ABOUT THIS BOOK
For generations, children’s books provided American readers with their first impressions of Japan. Seemingly authoritative, and full of fascinating details about daily life in a distant land, these publications often presented a mixture of facts, stereotypes, and complete fabrications.
This volume takes readers on a journey through nearly 200 years of American children’s books depicting Japanese culture, starting with the illustrated journal of a boy who accompanied Commodore Matthew Perry on his historic voyage in the 1850s. Along the way, it traces the important role that representations of Japan played in the evolution of children’s literature, including the early works of Edward Stratemeyer, who went on to create such iconic characters as Nancy Drew. It also considers how American children’s books about Japan have gradually become more realistic with more Japanese-American authors entering the field, and with texts grappling with such serious subjects as internment camps and the bombing of Hiroshima and Nagasaki.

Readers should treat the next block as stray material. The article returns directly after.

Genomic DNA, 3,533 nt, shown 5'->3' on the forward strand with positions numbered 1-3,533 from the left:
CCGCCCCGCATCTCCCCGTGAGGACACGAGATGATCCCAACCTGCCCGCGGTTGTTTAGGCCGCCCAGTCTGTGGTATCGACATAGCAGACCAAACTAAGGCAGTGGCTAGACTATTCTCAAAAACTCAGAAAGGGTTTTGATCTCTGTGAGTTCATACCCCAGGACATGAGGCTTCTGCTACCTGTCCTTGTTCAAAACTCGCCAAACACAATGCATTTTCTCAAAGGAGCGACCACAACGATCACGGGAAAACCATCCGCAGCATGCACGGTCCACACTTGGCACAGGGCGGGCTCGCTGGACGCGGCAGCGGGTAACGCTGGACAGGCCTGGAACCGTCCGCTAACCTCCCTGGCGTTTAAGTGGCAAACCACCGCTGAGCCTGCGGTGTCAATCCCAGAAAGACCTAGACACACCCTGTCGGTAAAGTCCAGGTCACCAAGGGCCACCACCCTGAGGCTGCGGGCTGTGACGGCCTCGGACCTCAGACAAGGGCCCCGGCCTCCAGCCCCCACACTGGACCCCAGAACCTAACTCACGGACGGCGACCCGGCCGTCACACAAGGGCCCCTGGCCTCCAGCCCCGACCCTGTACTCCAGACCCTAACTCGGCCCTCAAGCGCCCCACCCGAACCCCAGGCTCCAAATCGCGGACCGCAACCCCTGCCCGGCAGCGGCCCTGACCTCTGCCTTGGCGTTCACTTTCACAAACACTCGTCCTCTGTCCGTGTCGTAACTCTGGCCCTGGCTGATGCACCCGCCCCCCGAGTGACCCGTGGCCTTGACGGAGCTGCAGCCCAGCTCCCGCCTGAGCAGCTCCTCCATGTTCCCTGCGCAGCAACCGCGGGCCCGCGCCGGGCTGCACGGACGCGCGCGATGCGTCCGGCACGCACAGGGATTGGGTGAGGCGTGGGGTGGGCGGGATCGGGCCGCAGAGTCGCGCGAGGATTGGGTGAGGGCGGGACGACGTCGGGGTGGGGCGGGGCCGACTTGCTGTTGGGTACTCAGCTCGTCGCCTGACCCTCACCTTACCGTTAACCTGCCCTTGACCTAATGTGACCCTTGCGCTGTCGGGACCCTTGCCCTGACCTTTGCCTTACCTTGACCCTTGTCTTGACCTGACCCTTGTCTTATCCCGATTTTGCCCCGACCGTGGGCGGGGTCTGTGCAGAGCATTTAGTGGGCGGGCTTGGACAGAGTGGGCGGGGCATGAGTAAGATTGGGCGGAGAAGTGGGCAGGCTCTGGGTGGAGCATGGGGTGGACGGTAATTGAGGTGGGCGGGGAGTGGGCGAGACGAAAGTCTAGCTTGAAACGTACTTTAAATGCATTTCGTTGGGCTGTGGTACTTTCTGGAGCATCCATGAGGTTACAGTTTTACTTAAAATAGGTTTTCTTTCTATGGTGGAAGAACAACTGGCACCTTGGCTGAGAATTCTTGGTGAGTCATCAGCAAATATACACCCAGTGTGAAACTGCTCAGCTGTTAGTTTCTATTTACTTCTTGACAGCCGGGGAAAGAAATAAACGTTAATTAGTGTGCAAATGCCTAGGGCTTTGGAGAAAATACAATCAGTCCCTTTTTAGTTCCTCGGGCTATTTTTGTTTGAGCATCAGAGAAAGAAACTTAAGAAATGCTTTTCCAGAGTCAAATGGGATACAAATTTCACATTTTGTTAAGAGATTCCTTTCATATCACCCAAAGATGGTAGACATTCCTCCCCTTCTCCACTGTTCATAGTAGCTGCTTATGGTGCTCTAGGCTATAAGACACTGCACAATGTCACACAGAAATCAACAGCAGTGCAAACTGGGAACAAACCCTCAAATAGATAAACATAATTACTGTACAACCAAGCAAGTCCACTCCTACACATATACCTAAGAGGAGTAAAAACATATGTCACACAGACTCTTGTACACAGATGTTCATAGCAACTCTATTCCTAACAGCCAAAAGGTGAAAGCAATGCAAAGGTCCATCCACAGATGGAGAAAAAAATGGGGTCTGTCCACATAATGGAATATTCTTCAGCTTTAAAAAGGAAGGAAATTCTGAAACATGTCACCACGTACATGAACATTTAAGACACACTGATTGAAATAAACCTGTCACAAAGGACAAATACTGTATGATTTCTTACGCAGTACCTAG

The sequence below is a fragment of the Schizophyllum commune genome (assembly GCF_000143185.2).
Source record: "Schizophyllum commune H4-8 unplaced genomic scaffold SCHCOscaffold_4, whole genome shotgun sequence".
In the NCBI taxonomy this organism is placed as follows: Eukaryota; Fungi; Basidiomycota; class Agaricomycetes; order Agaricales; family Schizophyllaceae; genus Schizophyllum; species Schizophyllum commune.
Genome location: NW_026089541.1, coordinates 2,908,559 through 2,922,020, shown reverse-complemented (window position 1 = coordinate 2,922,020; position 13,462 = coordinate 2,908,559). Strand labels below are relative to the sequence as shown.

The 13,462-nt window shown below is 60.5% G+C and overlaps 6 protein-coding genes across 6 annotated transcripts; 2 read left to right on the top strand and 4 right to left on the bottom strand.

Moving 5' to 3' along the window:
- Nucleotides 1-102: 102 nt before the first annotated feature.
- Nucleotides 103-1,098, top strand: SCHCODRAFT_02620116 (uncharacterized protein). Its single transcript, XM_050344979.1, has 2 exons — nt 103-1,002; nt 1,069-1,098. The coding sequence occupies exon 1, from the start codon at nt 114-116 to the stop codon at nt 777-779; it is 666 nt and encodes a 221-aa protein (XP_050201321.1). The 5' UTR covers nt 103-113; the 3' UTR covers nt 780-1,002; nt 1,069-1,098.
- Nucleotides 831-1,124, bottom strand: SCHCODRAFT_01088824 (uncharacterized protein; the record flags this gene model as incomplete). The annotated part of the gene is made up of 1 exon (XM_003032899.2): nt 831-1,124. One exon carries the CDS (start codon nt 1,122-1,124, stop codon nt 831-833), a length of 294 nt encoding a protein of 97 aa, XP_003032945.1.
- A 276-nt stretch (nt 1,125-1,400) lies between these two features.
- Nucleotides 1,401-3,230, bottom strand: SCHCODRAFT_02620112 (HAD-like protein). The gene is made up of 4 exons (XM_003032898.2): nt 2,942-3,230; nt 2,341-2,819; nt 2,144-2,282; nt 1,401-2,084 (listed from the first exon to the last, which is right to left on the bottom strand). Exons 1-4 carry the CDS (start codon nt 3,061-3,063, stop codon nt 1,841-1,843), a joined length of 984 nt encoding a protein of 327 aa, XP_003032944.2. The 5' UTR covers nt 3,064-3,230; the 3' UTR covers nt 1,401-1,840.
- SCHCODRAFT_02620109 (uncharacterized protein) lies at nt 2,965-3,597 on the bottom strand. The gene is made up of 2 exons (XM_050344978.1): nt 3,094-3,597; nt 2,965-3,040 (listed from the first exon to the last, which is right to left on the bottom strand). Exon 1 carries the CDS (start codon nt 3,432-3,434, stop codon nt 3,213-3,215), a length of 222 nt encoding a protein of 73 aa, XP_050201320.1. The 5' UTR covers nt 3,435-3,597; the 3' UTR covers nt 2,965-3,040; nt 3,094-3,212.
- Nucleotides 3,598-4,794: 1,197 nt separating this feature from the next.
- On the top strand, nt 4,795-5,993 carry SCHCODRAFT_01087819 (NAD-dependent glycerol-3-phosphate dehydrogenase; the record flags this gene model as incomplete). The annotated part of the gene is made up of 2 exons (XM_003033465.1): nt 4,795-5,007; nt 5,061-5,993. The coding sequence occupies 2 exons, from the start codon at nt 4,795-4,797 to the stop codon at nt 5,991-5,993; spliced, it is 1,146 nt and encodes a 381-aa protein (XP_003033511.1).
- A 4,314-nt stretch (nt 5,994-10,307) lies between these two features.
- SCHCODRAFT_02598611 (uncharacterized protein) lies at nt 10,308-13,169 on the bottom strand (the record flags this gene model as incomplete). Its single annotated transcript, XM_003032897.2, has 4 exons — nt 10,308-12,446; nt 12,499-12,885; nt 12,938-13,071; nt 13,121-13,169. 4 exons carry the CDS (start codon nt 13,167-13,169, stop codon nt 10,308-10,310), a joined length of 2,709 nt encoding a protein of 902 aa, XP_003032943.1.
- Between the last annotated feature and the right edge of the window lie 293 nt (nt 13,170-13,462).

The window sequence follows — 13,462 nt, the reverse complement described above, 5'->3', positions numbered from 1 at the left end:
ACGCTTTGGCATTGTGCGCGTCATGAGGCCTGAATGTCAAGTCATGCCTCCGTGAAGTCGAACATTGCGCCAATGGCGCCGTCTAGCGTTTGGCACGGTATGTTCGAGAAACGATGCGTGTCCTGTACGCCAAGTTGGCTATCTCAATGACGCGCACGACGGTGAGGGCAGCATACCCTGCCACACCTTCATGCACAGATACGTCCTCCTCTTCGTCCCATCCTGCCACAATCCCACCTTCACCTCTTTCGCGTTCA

Drawing from the Library of Congress’s massive collection, Sybille A. Jagusch presents long passages from many different types of Japanese-themed children’s books and periodicals—including travelogues, histories, rare picture books, folktale collections, and boys’ adventure stories—to give readers a fascinating look at these striking texts.
Published by Rutgers University Press, in association with the Library of Congress.